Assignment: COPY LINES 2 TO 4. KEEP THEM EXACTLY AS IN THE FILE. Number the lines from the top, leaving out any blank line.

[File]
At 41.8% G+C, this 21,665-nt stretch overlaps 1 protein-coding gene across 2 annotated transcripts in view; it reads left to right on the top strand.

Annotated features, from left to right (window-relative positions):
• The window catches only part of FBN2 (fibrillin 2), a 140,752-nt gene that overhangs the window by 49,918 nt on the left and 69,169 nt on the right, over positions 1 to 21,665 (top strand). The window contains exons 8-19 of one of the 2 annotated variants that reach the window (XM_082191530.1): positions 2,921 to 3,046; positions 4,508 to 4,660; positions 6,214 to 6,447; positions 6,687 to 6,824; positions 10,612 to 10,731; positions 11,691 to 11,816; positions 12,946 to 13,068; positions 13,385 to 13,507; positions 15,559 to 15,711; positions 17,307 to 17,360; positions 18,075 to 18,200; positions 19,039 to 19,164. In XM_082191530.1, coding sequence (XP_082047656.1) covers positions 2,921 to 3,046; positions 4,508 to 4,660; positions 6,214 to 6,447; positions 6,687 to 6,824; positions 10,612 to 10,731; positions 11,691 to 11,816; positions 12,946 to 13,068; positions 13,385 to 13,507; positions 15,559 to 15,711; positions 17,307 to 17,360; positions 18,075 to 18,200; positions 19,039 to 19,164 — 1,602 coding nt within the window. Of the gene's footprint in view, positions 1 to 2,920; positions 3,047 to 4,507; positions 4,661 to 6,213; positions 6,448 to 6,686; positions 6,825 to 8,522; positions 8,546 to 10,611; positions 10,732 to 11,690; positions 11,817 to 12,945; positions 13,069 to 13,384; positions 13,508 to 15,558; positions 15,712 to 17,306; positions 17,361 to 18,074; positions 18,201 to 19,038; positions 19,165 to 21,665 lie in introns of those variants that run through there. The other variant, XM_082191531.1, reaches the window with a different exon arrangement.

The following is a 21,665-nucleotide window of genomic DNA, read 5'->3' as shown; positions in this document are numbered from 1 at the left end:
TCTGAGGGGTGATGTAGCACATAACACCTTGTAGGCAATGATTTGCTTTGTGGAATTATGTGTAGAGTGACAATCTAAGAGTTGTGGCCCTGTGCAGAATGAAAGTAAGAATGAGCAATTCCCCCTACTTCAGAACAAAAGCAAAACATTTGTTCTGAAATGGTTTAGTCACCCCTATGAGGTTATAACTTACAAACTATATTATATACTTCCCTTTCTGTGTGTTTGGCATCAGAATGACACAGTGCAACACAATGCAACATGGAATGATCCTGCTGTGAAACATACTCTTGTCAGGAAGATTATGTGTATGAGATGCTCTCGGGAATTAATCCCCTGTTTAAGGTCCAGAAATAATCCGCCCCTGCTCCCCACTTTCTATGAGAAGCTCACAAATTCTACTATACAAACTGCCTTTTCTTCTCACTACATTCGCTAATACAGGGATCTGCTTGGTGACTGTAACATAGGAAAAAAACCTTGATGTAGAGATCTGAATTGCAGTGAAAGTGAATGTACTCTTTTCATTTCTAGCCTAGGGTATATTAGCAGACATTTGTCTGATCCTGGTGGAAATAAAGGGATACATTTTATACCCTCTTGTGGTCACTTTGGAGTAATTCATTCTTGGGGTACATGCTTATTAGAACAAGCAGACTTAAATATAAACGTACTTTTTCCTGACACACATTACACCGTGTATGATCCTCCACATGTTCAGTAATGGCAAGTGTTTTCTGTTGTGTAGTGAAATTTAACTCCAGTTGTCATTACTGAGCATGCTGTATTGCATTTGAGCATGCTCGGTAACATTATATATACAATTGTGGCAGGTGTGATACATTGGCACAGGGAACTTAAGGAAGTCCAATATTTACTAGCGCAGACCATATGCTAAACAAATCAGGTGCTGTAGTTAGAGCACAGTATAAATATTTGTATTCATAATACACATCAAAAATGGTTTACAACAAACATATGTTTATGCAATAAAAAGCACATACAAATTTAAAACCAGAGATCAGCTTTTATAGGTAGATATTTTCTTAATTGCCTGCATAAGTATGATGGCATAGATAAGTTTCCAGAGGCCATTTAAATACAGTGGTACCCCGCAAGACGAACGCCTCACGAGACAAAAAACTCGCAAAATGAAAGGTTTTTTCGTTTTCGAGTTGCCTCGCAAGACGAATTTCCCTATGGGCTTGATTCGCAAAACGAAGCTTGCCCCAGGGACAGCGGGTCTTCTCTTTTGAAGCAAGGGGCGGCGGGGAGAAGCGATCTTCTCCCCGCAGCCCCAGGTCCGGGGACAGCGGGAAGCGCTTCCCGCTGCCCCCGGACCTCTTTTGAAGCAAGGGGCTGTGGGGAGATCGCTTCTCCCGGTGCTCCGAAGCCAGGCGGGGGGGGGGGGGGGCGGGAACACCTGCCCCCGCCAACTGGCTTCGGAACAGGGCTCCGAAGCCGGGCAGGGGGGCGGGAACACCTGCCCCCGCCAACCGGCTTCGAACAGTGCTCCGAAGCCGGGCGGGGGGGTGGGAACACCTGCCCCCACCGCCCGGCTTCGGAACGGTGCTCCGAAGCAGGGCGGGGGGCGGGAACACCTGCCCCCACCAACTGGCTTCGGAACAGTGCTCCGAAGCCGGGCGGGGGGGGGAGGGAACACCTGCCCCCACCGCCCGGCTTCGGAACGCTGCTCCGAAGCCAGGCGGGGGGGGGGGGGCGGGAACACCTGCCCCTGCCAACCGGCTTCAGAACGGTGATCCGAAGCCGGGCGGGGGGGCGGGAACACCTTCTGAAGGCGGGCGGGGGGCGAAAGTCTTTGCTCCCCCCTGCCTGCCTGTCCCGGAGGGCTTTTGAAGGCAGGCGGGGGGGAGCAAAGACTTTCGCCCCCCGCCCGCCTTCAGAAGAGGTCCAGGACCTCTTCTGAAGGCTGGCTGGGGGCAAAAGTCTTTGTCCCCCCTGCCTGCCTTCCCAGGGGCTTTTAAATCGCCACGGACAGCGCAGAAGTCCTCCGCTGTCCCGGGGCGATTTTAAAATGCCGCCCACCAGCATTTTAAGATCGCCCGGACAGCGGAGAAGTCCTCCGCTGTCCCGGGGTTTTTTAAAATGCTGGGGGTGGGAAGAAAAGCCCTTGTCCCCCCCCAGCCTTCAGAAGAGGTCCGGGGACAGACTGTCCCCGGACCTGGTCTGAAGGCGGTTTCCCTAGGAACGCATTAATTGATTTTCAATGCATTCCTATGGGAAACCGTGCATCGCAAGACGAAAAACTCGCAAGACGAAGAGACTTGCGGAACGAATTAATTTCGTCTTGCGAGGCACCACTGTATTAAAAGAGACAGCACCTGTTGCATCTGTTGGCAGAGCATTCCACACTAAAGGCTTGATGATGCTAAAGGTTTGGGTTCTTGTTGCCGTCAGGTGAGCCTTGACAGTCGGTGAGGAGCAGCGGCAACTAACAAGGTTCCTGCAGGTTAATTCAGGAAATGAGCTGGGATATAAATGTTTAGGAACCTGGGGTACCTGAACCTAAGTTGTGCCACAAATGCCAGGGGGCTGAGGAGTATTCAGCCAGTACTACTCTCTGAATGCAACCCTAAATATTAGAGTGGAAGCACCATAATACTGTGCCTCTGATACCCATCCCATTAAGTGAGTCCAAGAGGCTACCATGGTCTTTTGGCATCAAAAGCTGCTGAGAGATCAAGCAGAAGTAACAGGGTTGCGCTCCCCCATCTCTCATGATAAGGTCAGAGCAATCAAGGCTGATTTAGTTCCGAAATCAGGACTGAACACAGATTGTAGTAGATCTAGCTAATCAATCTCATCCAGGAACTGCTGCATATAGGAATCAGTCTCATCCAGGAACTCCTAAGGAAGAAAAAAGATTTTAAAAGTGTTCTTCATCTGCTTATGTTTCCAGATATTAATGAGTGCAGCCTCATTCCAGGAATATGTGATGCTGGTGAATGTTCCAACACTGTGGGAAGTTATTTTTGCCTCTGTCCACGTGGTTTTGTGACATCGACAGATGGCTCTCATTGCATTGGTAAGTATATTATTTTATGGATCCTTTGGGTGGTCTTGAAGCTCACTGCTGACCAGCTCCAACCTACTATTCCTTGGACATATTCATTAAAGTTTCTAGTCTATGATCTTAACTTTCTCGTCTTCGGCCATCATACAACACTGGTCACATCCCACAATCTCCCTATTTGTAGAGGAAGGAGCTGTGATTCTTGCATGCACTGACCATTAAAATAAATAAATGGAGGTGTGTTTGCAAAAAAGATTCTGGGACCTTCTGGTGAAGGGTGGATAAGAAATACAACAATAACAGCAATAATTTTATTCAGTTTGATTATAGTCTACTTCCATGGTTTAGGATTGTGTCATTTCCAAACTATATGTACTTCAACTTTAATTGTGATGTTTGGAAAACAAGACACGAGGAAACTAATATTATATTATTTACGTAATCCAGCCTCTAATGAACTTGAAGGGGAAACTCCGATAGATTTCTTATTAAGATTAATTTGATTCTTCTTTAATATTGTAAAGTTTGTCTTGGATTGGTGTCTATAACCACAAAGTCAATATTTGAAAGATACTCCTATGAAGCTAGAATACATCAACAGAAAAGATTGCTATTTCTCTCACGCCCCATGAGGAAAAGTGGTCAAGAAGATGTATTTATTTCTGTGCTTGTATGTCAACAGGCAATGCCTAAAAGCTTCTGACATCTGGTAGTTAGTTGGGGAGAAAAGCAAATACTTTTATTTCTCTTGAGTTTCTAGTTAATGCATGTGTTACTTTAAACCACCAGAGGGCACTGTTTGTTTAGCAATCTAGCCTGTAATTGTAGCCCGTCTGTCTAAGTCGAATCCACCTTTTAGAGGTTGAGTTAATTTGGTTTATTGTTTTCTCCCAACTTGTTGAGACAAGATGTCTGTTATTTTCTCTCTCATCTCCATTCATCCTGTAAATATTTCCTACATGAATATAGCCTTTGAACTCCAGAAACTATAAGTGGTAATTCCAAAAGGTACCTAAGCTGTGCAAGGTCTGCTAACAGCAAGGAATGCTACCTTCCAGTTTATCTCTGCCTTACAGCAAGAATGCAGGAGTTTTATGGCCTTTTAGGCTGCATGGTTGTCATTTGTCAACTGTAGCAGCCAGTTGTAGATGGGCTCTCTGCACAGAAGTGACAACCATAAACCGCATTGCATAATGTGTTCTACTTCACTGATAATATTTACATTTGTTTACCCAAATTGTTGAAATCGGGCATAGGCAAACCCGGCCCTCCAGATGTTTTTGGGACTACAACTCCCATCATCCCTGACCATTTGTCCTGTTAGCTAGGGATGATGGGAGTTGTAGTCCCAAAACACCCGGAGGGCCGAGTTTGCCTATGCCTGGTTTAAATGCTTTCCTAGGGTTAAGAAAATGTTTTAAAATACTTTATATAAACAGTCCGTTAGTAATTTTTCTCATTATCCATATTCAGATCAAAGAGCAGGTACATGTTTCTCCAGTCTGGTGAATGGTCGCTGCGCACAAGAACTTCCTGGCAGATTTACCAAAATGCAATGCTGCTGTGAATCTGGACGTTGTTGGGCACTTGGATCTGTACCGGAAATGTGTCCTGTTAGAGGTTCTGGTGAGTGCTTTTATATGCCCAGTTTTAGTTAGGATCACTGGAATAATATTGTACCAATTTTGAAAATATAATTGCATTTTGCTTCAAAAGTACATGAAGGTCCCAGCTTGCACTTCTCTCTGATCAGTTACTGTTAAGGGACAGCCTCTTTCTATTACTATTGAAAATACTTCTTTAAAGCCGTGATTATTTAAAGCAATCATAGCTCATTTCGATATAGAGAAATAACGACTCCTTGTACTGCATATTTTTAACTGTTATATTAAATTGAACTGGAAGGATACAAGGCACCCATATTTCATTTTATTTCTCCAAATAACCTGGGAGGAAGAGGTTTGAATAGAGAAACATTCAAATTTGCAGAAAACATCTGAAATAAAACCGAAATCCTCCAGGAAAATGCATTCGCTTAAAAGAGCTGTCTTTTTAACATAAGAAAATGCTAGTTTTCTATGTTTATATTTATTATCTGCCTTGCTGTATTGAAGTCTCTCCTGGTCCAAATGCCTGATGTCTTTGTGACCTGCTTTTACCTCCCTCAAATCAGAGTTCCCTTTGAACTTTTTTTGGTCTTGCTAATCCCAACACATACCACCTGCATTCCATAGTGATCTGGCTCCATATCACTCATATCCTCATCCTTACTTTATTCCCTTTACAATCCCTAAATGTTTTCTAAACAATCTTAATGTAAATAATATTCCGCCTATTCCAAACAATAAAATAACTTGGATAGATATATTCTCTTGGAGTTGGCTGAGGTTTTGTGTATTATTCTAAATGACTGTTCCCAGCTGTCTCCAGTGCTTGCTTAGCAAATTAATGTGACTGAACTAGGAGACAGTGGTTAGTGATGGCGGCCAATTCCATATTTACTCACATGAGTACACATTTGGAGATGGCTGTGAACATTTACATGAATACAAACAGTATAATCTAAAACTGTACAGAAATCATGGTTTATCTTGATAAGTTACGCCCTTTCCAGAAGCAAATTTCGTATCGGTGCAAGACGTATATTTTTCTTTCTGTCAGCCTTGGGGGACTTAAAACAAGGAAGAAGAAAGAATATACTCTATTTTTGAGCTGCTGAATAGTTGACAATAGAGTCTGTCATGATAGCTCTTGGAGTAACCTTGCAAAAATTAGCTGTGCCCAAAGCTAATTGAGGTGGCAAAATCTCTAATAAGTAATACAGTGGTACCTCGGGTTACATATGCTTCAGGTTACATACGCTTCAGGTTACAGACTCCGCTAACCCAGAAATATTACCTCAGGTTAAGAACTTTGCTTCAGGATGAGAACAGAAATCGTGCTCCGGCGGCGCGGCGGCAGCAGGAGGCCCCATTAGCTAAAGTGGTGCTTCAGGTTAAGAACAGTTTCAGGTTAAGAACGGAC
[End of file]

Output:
Annotated features, from left to right (window-relative positions):
• The window catches only part of FBN2 (fibrillin 2), a 140,752-nt gene that overhangs the window by 49,918 nt on the left and 69,169 nt on the right, over positions 1 to 21,665 (top strand). The window contains exons 8-19 of one of the 2 annotated variants that reach the window (XM_082191530.1): positions 2,921 to 3,046; positions 4,508 to 4,660; positions 6,214 to 6,447; positions 6,687 to 6,824; positions 10,612 to 10,731; positions 11,691 to 11,816; positions 12,946 to 13,068; positions 13,385 to 13,507; positions 15,559 to 15,711; positions 17,307 to 17,360; positions 18,075 to 18,200; positions 19,039 to 19,164. In XM_082191530.1, coding sequence (XP_082047656.1) covers positions 2,921 to 3,046; positions 4,508 to 4,660; positions 6,214 to 6,447; positions 6,687 to 6,824; positions 10,612 to 10,731; positions 11,691 to 11,816; positions 12,946 to 13,068; positions 13,385 to 13,507; positions 15,559 to 15,711; positions 17,307 to 17,360; positions 18,075 to 18,200; positions 19,039 to 19,164 — 1,602 coding nt within the window. Of the gene's footprint in view, positions 1 to 2,920; positions 3,047 to 4,507; positions 4,661 to 6,213; positions 6,448 to 6,686; positions 6,825 to 8,522; positions 8,546 to 10,611; positions 10,732 to 11,690; positions 11,817 to 12,945; positions 13,069 to 13,384; positions 13,508 to 15,558; positions 15,712 to 17,306; positions 17,361 to 18,074; positions 18,201 to 19,038; positions 19,165 to 21,665 lie in introns of those variants that run through there. The other variant, XM_082191531.1, reaches the window with a different exon arrangement.

The following is a 21,665-nucleotide window of genomic DNA, read 5'->3' as shown; positions in this document are numbered from 1 at the left end: